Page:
Date Published

May 25, 2012

Updated For

ALS PCS Version ALS PCS Version 5.2


Question: I need some further clarification on the question "Seeking Clarification" from March 1 2012 regarding hypothermia. It has been my understanding that we DO NOT give medications to hypothermic VSA patients. I have clarified this before, unless this rule has changed since, so could you please readdress this part of the question for me?


  Thanks for your question. The posting you are referring to on March 1 2012 states that once "transport is initiated, yes, it is completely acceptable to attempt procedures you describe (IV, epi, advanced airway etc) en-route but NOT on scene. Same rules apply to the hypothermic cardiac arrest."

With that said, hypothermic cardiac arrests are rare. It will also be extremely challenging with your often limited number of responding paramedics to establish IV access and administer meds while on transport following the one analysis. If you are able to accomplish this that would be terrific however it is not our expectation. Rather, rapid scene time and transport for early active core rewarming is the preferred strategy.

We base this decision upon the 2010 AHA Guidelines (Vanden Hoek et al Part 12: Cardiac Arrest in Special Situations) which state: "ACLS management of cardiac arrest due to hypothermia focuses on aggressive active core rewarming techniques as the primary therapeutic modality. Conventional wisdom indicates that the hypothermic heart may be unresponsive to cardiovascular drugs, pacemaker stimulation, and defibrillation; however, the data to support this are essentially theoretical. In addition, drug metabolism may be reduced, and there is a theoretical concern that medications could accumulate to toxic levels in the peripheral circulation if given repeatedly to the severely hypothermic victim. For these reasons, previous guidelines suggest withholding IV drugs if the victim's core body temperature is _30°C (86°F).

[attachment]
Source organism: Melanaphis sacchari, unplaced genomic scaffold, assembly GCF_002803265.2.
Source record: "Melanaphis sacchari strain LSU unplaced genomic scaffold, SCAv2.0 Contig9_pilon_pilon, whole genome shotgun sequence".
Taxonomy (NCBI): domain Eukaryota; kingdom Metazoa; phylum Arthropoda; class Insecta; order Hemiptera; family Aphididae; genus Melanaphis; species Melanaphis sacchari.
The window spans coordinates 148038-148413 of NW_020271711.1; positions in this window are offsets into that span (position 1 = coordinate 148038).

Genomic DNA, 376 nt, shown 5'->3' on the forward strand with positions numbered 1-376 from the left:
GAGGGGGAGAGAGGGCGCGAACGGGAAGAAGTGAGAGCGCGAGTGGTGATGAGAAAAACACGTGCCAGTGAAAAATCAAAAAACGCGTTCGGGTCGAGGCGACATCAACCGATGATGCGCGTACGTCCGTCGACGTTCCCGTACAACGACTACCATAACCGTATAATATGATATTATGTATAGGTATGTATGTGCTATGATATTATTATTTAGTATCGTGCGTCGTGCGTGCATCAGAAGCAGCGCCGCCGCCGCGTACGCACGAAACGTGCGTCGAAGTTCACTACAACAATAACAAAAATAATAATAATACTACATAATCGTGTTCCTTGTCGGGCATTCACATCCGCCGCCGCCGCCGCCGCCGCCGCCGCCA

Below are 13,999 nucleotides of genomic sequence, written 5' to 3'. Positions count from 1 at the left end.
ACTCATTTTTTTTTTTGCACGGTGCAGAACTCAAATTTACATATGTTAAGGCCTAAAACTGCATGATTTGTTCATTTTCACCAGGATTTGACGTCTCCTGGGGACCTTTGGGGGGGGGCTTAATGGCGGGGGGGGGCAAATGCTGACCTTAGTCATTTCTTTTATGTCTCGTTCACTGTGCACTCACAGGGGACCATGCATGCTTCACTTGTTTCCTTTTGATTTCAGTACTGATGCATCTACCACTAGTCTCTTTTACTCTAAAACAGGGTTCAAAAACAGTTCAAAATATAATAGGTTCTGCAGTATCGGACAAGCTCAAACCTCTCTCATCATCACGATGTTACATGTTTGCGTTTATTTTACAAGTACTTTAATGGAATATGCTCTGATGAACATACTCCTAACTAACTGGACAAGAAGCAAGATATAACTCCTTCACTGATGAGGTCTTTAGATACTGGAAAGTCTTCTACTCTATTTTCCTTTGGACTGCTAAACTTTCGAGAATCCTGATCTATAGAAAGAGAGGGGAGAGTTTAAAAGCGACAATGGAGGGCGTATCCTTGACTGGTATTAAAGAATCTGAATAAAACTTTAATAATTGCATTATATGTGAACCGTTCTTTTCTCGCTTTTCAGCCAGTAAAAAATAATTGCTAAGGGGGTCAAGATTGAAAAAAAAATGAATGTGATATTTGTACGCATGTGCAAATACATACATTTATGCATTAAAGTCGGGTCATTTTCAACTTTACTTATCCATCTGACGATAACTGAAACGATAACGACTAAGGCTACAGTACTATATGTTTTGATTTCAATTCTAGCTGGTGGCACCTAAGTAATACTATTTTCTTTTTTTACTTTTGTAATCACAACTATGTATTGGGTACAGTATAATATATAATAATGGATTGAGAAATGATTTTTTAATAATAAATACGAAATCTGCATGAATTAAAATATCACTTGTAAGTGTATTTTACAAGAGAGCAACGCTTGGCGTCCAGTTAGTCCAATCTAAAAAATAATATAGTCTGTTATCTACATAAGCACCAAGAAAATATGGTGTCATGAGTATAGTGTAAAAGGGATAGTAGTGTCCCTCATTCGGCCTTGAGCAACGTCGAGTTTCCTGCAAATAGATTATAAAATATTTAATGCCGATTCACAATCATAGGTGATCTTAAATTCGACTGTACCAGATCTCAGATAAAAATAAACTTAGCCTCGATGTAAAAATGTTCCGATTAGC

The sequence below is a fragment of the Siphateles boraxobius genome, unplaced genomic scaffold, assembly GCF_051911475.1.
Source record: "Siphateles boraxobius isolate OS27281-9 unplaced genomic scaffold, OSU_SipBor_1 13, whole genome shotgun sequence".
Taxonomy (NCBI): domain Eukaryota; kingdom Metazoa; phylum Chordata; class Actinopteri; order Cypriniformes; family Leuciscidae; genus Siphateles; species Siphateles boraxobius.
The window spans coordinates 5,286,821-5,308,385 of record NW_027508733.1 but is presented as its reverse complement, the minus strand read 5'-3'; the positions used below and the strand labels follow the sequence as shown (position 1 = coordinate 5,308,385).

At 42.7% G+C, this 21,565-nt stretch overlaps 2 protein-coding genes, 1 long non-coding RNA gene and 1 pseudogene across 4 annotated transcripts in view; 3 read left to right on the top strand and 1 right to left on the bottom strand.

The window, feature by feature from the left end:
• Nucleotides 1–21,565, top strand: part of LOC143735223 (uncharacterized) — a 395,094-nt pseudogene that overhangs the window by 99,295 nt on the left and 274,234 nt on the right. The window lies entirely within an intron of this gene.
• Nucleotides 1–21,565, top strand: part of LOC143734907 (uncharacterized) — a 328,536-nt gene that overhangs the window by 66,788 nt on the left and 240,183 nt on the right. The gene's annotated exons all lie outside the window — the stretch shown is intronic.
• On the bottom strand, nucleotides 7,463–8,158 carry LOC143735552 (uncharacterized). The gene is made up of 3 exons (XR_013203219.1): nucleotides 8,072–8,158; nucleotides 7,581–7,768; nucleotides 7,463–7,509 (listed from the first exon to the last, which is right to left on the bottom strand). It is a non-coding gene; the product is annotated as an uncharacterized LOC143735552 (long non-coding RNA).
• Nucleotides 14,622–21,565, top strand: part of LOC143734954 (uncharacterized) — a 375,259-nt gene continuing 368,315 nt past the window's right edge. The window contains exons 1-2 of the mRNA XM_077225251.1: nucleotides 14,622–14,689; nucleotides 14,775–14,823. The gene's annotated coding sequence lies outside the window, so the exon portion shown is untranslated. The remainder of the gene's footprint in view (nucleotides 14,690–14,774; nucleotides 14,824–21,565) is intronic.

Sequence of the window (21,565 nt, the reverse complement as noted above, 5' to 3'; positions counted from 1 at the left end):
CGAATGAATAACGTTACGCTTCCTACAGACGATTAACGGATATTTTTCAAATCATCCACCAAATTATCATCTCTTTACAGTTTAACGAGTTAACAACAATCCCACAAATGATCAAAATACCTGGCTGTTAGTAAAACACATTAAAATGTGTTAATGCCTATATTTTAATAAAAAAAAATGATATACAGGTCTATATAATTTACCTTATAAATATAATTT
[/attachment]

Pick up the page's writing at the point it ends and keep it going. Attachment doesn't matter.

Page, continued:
In the last decade a number of animal investigations have been performed evaluating both vasopressors and antiarrhythmic medications that could challenge some of this conventional wisdom. In a meta-analysis of these studies, Wira et al found that vasopressor medications (ie, epinephrine or vasopressin) increased rates of return of spontaneous circulation (ROSC) when compared with placebo (62% versus 17%; P_0.0001, n_77). Coronary perfusion pressures were increased in groups that received vasopressors compared with placebo. But groups given antiarrhythmics showed no improvement in ROSC when compared with control groups, although sample sizes were relatively small (n_34 and n_40, respectively).

Given the lack of human evidence and relatively small number of animal investigations, the recommendation for administration or withholding of medications is not clear. It may be reasonable to consider administration of a vasopressor during cardiac arrest according to the standard ACLS algorithm concurrent with rewarming strategies (Class IIb, LOE C)".



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